Past the point in the article where I'd been interrupted, Sacks describes a similarly unusual condition called Capgras Syndrome.  Capgras leaves the sufferer convinced that those close to him have been replaced with imposters.  And it's a situation that has a lot in common with the protagonist of New Wife.

It's a mixed blessing, this sort of information.  On the one hand, it seemed to confirm the aptness of the metaphor I'd chosen for this character at this point in his life.  On the other hand, I suddenly knew there was a real condition out there that had its own characteristics and its own trajectory.  Was I getting it right?  I suspected the resolution to my character's situation, while it made artistic sense to me, wouldn't jibe with the trajectory of a real-world neurological disorder.  Did I need to research it now?

It only took a quick search under Capgras in Google to let me know the condition was not nearly as obscure as I'd at first imagined.  The Wikipedia entry is here.  You just have to go to the bottom of this entry to get to the part that depressed me.  Not only is Capgras well known, it's been used in Richard Powers' The Echo Maker, a Neil Gaiman story, as the motive for murder in an episode of CSI: NY, and (most distressingly for me) in a Shirley Jackson short story called "The Beautiful Stranger," in which a woman believes her husband has been replaced by someone else and ends up not recognizing her own home.  That sounds waaaay to close to what's going on in my story. 

By this point, my lovely little story of which I was proud and which has by this time been accepted for publication was looking pretty obvious and derivative.  I was reminded of that feeling just after fiction workshop in grad school when the story you felt so great about when you wrote it feels—even if it went over well—strangely diminished.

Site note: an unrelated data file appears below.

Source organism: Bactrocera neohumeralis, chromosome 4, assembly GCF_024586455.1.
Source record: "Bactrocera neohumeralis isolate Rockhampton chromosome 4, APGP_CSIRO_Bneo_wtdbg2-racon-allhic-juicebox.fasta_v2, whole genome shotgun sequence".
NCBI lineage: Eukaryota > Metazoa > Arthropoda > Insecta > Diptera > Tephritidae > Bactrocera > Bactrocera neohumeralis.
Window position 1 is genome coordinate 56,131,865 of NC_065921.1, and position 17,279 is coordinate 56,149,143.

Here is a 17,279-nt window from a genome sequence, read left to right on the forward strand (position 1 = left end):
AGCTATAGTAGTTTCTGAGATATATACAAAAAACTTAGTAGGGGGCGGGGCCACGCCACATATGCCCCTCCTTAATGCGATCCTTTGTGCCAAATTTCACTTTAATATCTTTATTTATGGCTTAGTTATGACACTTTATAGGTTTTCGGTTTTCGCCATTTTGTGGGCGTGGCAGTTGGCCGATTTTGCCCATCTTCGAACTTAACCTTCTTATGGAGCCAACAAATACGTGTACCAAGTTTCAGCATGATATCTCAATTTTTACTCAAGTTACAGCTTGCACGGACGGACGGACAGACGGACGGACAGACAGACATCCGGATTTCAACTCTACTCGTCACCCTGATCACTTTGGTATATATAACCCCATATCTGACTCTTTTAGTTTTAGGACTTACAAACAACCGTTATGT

If you "Search in this book" here under "Beautiful Stranger," you can read Shirley Jackson's story, as I did.  First impression: Shirley Jackson had way more tricks in her writers' bag than I do.  Second impression: It's pretty cool the way the woman believes the false husband knows she has discovered his ruse—maybe I should have done that in mine.  Third impression: Wait, something's different from my story here.  (Fourth impression, seek out more Shirley Jackson.)  In my story the man is startled to see someone he doesn't recognize in the place of his wife, whereas in Jackson's story, she recognizes her husband, then is struck a while later by the conviction that he is not the genuine article.  It might seem a slight difference, but I think it's an important one.  And let's face it, at this point I was looking for anything to hang on to.

Now I go back to various articles and definitions of Capgras Syndrome (or the Capgras delusion, as it's sometimes called) and notice that this element of the object of the delusion being seen as an exact double is present in pretty much every one.  Aha!  Maybe my guy doesn't have Capgras Syndrome after all!  Maybe no one's written about his particular condition!  Maybe, as I thought originally, I made it up! 

But what if one of you tells me in the comments section that the syndrome in which someone familiar to you appears to be an entirely different person is called X Syndrome and that it has well-documented stages and prognoses that I got entirely wrong?

Art, like religion, has been battling with science for a long time.  Creation myths and literal readings of biblical stories have, in most quarters, surrendered to what we're pretty darn sure we know about how species evolve.  But instead of disappearing after their value in explaining the physical world was undermined, these inventions have persisted in folktales and mythologies in which we still find value.